Amalfi Coast The Amalfi Coast ( it, Costiera Amalfitana) is a stretch of coastline on the Tyrrhenian Sea The Tyrrhenian Sea (; it, Mar Tirreno , french: Mer Tyrrhénienne , sc, Mare Tirrenu, co, Mari Tirrenu, scn, Mari Tirrenu, nap, Mare Tirreno) is p ...
near Naples and in
Barcola Barcola is a maritime neighbourhood of Trieste, Italy. It is a popular tourist place with beaches and long promenade walkways, near to the Habsburg-established Miramare, Miramare Castle. Barcola is highly valued for the high quality of life and li ...
in Trieste. The development of the beach as a popular leisure resort from the mid-19th century was the first manifestation of what is now the global tourist industry. The first seaside resorts were opened in the 18th century for the aristocracy, who began to frequent the seaside as well as the then fashionable spa towns, for recreation and health. One of the earliest such seaside resorts, was Scarborough in
Yorkshire Yorkshire (; abbreviated Yorks), formally known as the County of York, is a historic county of Northern England Northern England, also known as the North of England or simply the North, is the most northern area of England England ...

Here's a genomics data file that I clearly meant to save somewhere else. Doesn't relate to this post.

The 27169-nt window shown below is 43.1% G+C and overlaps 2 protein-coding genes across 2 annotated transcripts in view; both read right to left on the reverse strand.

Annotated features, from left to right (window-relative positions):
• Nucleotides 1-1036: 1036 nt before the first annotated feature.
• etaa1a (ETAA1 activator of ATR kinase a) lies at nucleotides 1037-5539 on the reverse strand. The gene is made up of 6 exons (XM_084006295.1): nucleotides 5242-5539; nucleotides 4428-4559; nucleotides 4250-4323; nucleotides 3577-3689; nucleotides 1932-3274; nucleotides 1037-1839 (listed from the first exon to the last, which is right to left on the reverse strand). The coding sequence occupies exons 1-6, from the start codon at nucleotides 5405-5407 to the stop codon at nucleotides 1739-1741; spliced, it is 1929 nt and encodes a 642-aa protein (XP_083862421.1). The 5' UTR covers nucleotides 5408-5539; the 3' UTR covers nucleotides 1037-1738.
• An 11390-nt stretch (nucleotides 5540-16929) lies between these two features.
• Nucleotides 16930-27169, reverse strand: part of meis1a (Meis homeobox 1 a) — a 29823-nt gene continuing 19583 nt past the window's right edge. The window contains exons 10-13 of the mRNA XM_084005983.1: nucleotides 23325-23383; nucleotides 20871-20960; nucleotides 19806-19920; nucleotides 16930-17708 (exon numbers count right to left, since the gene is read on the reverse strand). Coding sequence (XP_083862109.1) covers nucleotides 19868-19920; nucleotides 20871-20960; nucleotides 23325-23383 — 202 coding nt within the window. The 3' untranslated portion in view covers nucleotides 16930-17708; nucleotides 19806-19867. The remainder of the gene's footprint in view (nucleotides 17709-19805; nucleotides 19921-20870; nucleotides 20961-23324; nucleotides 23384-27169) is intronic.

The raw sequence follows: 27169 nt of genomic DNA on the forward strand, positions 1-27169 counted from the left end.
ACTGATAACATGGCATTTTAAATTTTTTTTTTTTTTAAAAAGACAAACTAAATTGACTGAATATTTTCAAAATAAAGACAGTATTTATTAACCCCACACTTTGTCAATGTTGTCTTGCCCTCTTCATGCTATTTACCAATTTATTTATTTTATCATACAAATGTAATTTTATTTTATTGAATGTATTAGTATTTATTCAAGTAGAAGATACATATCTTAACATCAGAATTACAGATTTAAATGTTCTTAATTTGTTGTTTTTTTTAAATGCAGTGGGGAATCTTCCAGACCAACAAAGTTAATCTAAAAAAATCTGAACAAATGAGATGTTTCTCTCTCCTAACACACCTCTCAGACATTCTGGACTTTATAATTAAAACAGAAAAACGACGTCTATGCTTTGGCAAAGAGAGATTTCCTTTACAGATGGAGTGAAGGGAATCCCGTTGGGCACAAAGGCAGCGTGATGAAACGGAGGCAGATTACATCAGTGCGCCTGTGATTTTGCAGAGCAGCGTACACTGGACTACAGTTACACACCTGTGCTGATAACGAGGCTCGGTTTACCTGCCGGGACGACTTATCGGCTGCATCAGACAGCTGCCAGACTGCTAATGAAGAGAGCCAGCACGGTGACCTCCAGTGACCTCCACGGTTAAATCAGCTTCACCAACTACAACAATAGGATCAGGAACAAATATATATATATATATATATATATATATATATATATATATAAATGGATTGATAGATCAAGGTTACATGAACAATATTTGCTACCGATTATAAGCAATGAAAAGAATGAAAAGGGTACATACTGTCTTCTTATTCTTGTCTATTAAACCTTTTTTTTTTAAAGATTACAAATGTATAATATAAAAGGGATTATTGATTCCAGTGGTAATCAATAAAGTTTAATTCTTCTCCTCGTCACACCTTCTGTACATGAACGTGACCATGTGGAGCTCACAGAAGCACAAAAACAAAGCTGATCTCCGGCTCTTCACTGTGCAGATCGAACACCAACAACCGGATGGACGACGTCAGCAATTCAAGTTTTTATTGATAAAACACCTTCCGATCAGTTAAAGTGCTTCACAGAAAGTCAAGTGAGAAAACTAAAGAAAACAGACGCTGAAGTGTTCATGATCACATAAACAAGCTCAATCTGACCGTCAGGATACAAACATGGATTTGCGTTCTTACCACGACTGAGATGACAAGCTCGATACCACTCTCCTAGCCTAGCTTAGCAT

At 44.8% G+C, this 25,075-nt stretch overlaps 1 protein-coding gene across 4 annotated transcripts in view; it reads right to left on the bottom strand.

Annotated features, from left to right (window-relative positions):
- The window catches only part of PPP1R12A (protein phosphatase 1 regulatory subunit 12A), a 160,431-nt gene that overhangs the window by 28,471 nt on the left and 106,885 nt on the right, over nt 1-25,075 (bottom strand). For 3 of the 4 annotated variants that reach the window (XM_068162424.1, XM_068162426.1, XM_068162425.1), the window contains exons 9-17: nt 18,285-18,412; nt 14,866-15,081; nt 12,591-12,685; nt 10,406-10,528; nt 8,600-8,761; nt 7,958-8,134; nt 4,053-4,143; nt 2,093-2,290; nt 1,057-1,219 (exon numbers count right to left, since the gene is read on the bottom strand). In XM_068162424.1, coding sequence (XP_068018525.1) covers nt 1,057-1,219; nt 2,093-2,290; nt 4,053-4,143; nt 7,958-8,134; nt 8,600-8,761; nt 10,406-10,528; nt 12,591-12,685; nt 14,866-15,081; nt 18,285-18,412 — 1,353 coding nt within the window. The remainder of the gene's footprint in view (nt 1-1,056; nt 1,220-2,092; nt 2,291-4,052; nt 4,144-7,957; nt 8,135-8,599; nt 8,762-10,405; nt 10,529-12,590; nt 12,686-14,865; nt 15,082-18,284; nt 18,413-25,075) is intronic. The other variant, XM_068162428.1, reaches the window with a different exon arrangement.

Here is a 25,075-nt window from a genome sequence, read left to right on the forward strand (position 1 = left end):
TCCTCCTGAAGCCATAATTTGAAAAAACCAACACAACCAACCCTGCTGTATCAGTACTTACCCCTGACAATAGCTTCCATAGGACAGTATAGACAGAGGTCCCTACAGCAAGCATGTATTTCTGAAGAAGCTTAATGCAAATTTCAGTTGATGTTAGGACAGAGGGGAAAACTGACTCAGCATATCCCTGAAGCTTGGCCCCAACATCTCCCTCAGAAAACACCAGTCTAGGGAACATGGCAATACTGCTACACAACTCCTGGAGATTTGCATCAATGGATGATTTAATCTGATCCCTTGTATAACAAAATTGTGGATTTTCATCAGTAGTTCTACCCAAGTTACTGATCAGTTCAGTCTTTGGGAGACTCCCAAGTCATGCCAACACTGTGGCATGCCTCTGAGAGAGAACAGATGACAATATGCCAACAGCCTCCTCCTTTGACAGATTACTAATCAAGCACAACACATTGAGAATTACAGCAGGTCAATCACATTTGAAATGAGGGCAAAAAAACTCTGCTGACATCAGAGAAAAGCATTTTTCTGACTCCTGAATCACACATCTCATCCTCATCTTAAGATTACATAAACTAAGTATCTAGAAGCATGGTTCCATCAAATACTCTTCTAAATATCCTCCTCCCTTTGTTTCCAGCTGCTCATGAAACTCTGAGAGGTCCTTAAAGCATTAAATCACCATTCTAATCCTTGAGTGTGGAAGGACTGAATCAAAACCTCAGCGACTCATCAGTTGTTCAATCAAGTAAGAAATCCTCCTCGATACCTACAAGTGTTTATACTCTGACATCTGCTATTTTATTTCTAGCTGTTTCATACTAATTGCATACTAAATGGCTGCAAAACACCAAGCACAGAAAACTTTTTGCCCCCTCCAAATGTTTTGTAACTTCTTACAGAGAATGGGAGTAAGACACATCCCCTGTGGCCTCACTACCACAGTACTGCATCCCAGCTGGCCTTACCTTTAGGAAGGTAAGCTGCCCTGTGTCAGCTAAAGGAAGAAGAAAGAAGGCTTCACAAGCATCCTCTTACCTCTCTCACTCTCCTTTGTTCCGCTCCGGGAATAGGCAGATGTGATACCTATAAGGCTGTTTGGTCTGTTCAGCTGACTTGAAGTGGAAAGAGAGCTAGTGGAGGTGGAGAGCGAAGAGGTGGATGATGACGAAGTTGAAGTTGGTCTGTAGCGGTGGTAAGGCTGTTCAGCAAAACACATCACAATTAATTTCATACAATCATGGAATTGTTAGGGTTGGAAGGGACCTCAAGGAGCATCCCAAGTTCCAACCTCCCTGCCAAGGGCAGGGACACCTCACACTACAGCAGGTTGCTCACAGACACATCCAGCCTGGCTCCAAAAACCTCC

Yorkshire
during the 1720s; it had been a fashionable spa town since a stream of acidic water was discovered running from one of the cliffs to the south of the town in the 17th century. The first rolling
bathing machine Bathing is the washing of the body with a liquid, usually water or an aqueous solution, or the immersion of the body in water. It may be practiced for personal hygiene, religious ritual or therapy, therapeutic purposes. By analogy, especially as a ...
s were introduced by 1735. The opening of the resort in
Brighton Brighton () is a constituent part of the city A city is a large human settlement.Goodall, B. (1987) ''The Penguin Dictionary of Human Geography''. London: Penguin.Kuper, A. and Kuper, J., eds (1996) ''The Social Science Encyclopedia''. 2nd ...

Brighton
and its reception of from
King George IV George IV (George Augustus Frederick; 12 August 1762 – 26 June 1830) was King of the United Kingdom of Great Britain and Ireland There have been 12 British monarchs since the political union of the Kingdom of England The Kingdom of ...